By Kevin Davies
May 12, 2008 | Any conference that brings together the likes of Nobel laureates Sydney Brenner and Rich Roberts, Craig Venter, and Francis Collins, is worth a look. When it marks the 25th anniversary of a resource as valuable as GenBank, it proved irresistible*.
"It's hard to imagine where we would be without the dedication of GenBank," said Collins. GenBank was created in 1982, and moved to its present home at the National Center for Biotechnology Information (NCBI) ten years later. Exchanging data on a daily basis with the European Molecular Biology Laboratory (EMBL) and the DNA Data Bank of Japan (DDBJ), GenBank is a critical, yet largely overlooked, component of the biological enterprise.
A procession of speakers paid tribute to the tireless work of NCBI director David Lipman, James Ostell, and their colleagues. Remarkably, the number of staff overseeing Genbank has hardly changed over the past 15 years, despite the exponential growth in data. Following Moore's Law, the volume of data doubles every 18 months. Today, GenBank contains more than 110 million sequences and 200 billion bases from 260,000 organisms.
Craig Venter is one of GenBank's most prolific depositors. He essentially launched the expressed sequence tag (EST) database when he catalogued the first 331 back in 1991. By 2001, there were some 10 million. Today, that number is close to 51 million, including more than 8 million human sequences.
Venter - who quipped that his institute was selling its old ABI capillary sequencing instruments for a bargain $50,000 - said that both his effort and the international genome sequencing consortium "were dramatically flawed. We thought they'd have the same sets of genes, and only 0.1% difference." That proved to be a stark underestimate. Venter also ruefully remembered that Celera sequenced DNA from five individuals (including himself). "Had we sequenced from one individual, we'd have gotten the right answer," about genome variation, he said.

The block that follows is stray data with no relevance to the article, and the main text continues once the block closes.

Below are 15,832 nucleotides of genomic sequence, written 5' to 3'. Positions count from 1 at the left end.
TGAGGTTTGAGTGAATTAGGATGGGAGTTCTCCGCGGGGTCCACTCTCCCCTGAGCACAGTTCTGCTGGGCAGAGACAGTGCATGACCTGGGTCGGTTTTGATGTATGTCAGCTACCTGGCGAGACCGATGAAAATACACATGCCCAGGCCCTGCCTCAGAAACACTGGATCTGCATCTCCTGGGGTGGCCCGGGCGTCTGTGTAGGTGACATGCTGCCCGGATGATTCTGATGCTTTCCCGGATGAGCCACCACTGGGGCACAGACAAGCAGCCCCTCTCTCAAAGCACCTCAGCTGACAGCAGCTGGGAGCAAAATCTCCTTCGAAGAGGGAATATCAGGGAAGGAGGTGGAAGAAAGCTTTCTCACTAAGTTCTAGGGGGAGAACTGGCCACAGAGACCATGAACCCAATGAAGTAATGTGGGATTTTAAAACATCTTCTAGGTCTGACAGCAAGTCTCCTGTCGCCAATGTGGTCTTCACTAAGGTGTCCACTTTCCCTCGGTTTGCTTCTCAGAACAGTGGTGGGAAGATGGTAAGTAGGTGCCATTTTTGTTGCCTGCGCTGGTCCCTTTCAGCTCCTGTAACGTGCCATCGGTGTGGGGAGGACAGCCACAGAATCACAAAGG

Sydney Brenner said there is an information crisis in biology that needs to be solved. "Data is not enough - we have to convert the data into knowledge. You get credit for collecting data, credit for distributing data, but nobody gets credit for organizing data. The task we have now, I think, is not to lose this tremendous capital that has been accumulated, which will be forgotten."
Brenner said it was "a scandal" that most research papers don't cite papers further than the mid 1990s. "We must not lose all the information that has been gathered," said Brenner, before adding mischievously, "We could get grants to rediscover it all again." His goal, he said, was to "turn GenBank from a bank into an organization where [scientists] can make withdrawals with interest."
"Most biology today is low input, high throughput, no output biology," said Brenner. "The idea [that] we'll dissect [cellular] complexity by making lots of measurements is bound to fail... Everyone's hoping for a magic computer program - experimental data, pharmacogenomics data, the whole lot - and it will come out with the answer. That's a vague hope. Because I have to tell you, computers are incredibly stupid! It's better to combine human intelligence with artificial stupidity than the other way around."
Collins recalled assembling the longest gene region on paper - 40,000 bases - back in 1984. He paid his then 14-year-old daughter $2/hour for proof reading. Having led the assembly of the human genome, he offered a few "notes from the frontlines." Collins cited areas such as comparative genomics, the Cancer Genome Atlas, the 1000 Genomes, and the ENCODE projects as exciting areas. "We may get to the $1000 genome much sooner than the 7-8 years that people have been predicting," he said. No kidding!
Progress in mapping genes for common disease has made for "a glorious 18 months," said Collins. The HapMap project helped us understand genetic variation across the genome, enabling 500,000 SNPs to serve as proxies for the rest. Of course, the precipitous drop in genotyping costs, from 50 cents in 2002 to 0.1 cent today, hasn't hurt.
In Collins' own field of type 2 diabetes, the field has "moved into totally new territory," with the identification of 16 new gene loci. Many of these rare variants confer only a modest odds ratio, suggesting these loci would not make good drug targets for the broader population. But Collins noted that of the first ten diabetes genes identified, two (KCNJ11, PPARG) are mainstays of diabetic therapy. A new NCBI database, dbGaP (Genotype and Phenotype), would prove further stimulus to the collaborative analysis of vast genome-wide mapping data.
*GenBank Celebrates 25 Years of Service, NIH, April 7-8, 2008. Video Webcast: www.tech-res.com/GenBank25
This article appeared in Bio-IT World Magazine.
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